After eight uneventful hours in transit, the plane from New York touched down in Düsseldorf, Germany. Leaving the plane, I navigated a labyrinth of jet ways, corridors and hallways until I was standing face to face with the often-dreaded customs agent.
I handed him my passport, and with a smile and a sardonic grin, he asked, “Are you going to EuroShop?”
“How did you know?” I queried.
In his cutting German accent, he replied, “Everyone’s going to EuroShop. It’s like an invasion.” This indeed was an invasion in the best sense of the word.
Living in tumultuous times, where some profess the virtues of walls, borders and boundaries, it was refreshing to see people from all walks of life descending as one on this charming German city. It was an inspiring celebration of our industry and an immersion into German culture. Passports of all colors, from a vast array of ports-of-call, were flashed in front of customs. The beauty of this was not lost on me. While we often refer to the “retail wars,” it occurred to me that it is perhaps retail, with its many faces, that will save us from the treacheries of a turbulent world.
No matter our political leanings, we all somehow gravitate to those retail canyons, corridors and corners that extoll the virtues of everything from Apple and Samsung, to Ugg and Armani. Whether we march to the beat of an Eastern drum, or wave the banner of Western ideologies, we all want the latest smartphone and the coolest pair of jeans. And while some bow to the East and others the West, we’re drawn like magnets to retail’s cherished halls. So the retail wars have spawned a recurring invasion every three years to the quaint and quiet of Düsseldorf for EuroShop.
A true global experience, I dined with dear friends from Italy, new friends from Russia and two guys from the exotic, faraway land called The Bronx. I traveled to The Netherlands with a group from Brazil, met with an enthusiastic class of students from Australia and spoke with folks from China and Vietnam. I discussed visual merchandising with a designer from Turkey and lighting design with a Dutch engineer. In four short days, any perceived walls, valleys or chasms were quickly traversed as we broke bread, raised our glasses in multilingual toasts, and shared philosophies, strategies and “war stories.”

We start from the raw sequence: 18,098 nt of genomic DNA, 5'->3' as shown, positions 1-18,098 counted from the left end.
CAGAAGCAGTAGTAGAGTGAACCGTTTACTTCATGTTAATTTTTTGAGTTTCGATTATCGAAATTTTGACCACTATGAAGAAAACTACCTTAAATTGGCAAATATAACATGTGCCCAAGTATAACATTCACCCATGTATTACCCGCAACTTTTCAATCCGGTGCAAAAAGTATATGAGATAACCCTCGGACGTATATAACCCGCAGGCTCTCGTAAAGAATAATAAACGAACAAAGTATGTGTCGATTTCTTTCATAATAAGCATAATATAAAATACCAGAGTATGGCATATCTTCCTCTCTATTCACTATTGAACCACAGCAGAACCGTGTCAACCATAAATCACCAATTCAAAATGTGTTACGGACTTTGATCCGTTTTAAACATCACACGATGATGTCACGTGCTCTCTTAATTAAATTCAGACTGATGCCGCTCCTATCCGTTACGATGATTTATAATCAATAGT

Once on the show floor, my experience was laced with the latest techno-wonders and innovations, digital this and techno that. But what made the show great was the passing of three years after the previous show: enough time for the next phase of retail’s incredible evolution to surface. During earlier shows, we saw technology, technology and more technology, and that was great. This year we saw technology married to compelling tactile retail solutions. Ah, human nature, it indeed pushes us to do rather curious things. As mere mortals, we always seem to go too far in one direction, or too far in the other. This year, exhibitors at EuroShop found a comfortable, if not effective position, smack in the middle of digital and brick-and-mortar – the two must coalesce. The debate is over; stores are not going away. However, retailers must find a compelling reason to bring customers back into the fold.
To stay on the front lines of retail engagement, retailers must focus on the beauty of the store while curating the strategic deployment of technology throughout their brands’ cultures as well as throughout the store environment. Retailers must bring the best of online into the store. The line between digital and physical is diminishing; they are both portals to a company’s DNA and vital stepping stones on the path to purchase.
While history is replete with marching legions of conquering warriors, the continued development of the microchip is the prime factor in the relentless march of the technology that is fueling today’s retail wars. And as cyberspace obliterates all boundaries of engagement, it’s heartening to attend an all-inclusive brick-and-mortar industry event that welcomes all from near and far. Information is the arsenal of today’s retail wars, and sharing information, as demonstrated by EuroShop, will help raise the banners of success.
Eric Feigenbaum is a recognized leader in the visual merchandising and store design industries with both domestic and international design experience. He served as corporate director of visual merchandising for Stern’s Department Store, a division of Federated Department Stores, from 1986 to 1995. After Stern’s, he assumed the position of director of visual merchandising for WalkerGroup/CNI, an architectural design firm in New York City. Feigenbaum was also an adjunct professor of Store Design at the Fashion Institute of Technology and formerly served as the chair of the Visual Merchandising Department at LIM College (New York) from 2000 to 2015. In addition to being the Editorial Advisor/New York Editor of VMSD magazine, Eric is also a founding member of PAVE (A Partnership for Planning and Visual Education). Currently, he is also president and director of creative services for his own retail design company, Embrace Design.